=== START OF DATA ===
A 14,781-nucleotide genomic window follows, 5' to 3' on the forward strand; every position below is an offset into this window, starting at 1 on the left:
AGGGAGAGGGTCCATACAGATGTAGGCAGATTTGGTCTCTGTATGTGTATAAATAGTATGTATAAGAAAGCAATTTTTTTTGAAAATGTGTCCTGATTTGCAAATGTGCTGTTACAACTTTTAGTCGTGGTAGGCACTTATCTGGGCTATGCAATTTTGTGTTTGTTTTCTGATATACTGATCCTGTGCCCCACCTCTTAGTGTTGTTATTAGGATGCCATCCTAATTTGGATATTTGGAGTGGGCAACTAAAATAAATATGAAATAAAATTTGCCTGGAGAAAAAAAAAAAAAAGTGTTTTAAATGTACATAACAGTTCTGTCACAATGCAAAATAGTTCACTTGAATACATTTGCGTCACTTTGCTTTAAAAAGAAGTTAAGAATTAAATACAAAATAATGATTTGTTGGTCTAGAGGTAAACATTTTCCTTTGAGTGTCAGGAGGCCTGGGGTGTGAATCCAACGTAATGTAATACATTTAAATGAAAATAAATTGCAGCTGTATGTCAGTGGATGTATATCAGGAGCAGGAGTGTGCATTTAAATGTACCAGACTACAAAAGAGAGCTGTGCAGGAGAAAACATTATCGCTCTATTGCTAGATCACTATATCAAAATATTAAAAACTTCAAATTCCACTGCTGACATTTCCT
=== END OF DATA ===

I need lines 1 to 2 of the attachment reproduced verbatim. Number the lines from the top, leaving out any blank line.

A 14,781-nucleotide genomic window follows, 5' to 3' on the forward strand; every position below is an offset into this window, starting at 1 on the left:
AGGGAGAGGGTCCATACAGATGTAGGCAGATTTGGTCTCTGTATGTGTATAAATAGTATGTATAAGAAAGCAATTTTTTTTGAAAATGTGTCCTGATTTGCAAATGTGCTGTTACAACTTTTAGTCGTGGTAGGCACTTATCTGGGCTATGCAATTTTGTGTTTGTTTTCTGATATACTGATCCTGTGCCCCACCTCTTAGTGTTGTTATTAGGATGCCATCCTAATTTGGATATTTGGAGTGGGCAACTAAAATAAATATGAAATAAAATTTGCCTGGAGAAAAAAAAAAAAAAGTGTTTTAAATGTACATAACAGTTCTGTCACAATGCAAAATAGTTCACTTGAATACATTTGCGTCACTTTGCTTTAAAAAGAAGTTAAGAATTAAATACAAAATAATGATTTGTTGGTCTAGAGGTAAACATTTTCCTTTGAGTGTCAGGAGGCCTGGGGTGTGAATCCAACGTAATGTAATACATTTAAATGAAAATAAATTGCAGCTGTATGTCAGTGGATGTATATCAGGAGCAGGAGTGTGCATTTAAATGTACCAGACTACAAAAGAGAGCTGTGCAGGAGAAAACATTATCGCTCTATTGCTAGATCACTATATCAAAATATTAAAAACTTCAAATTCCACTGCTGACATTTCCT